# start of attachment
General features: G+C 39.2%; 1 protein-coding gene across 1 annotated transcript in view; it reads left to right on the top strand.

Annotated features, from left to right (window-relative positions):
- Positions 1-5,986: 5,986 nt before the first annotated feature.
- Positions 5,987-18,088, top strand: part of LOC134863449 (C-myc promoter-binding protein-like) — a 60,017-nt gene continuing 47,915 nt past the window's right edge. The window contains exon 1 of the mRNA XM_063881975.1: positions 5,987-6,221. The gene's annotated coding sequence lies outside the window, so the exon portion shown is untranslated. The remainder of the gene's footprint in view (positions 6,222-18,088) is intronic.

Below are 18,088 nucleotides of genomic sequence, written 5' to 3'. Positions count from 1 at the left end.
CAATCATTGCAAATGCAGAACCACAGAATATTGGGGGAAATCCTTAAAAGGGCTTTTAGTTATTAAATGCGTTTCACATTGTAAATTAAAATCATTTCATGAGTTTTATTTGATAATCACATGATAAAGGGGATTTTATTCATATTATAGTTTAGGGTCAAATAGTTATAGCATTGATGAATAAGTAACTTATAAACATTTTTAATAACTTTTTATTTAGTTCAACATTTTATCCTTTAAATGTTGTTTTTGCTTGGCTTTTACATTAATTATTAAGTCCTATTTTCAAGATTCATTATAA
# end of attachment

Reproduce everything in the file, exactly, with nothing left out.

General features: G+C 39.2%; 1 protein-coding gene across 1 annotated transcript in view; it reads left to right on the top strand.

Annotated features, from left to right (window-relative positions):
- Positions 1-5,986: 5,986 nt before the first annotated feature.
- Positions 5,987-18,088, top strand: part of LOC134863449 (C-myc promoter-binding protein-like) — a 60,017-nt gene continuing 47,915 nt past the window's right edge. The window contains exon 1 of the mRNA XM_063881975.1: positions 5,987-6,221. The gene's annotated coding sequence lies outside the window, so the exon portion shown is untranslated. The remainder of the gene's footprint in view (positions 6,222-18,088) is intronic.

Below are 18,088 nucleotides of genomic sequence, written 5' to 3'. Positions count from 1 at the left end.
CAATCATTGCAAATGCAGAACCACAGAATATTGGGGGAAATCCTTAAAAGGGCTTTTAGTTATTAAATGCGTTTCACATTGTAAATTAAAATCATTTCATGAGTTTTATTTGATAATCACATGATAAAGGGGATTTTATTCATATTATAGTTTAGGGTCAAATAGTTATAGCATTGATGAATAAGTAACTTATAAACATTTTTAATAACTTTTTATTTAGTTCAACATTTTATCCTTTAAATGTTGTTTTTGCTTGGCTTTTACATTAATTATTAAGTCCTATTTTCAAGATTCATTATAA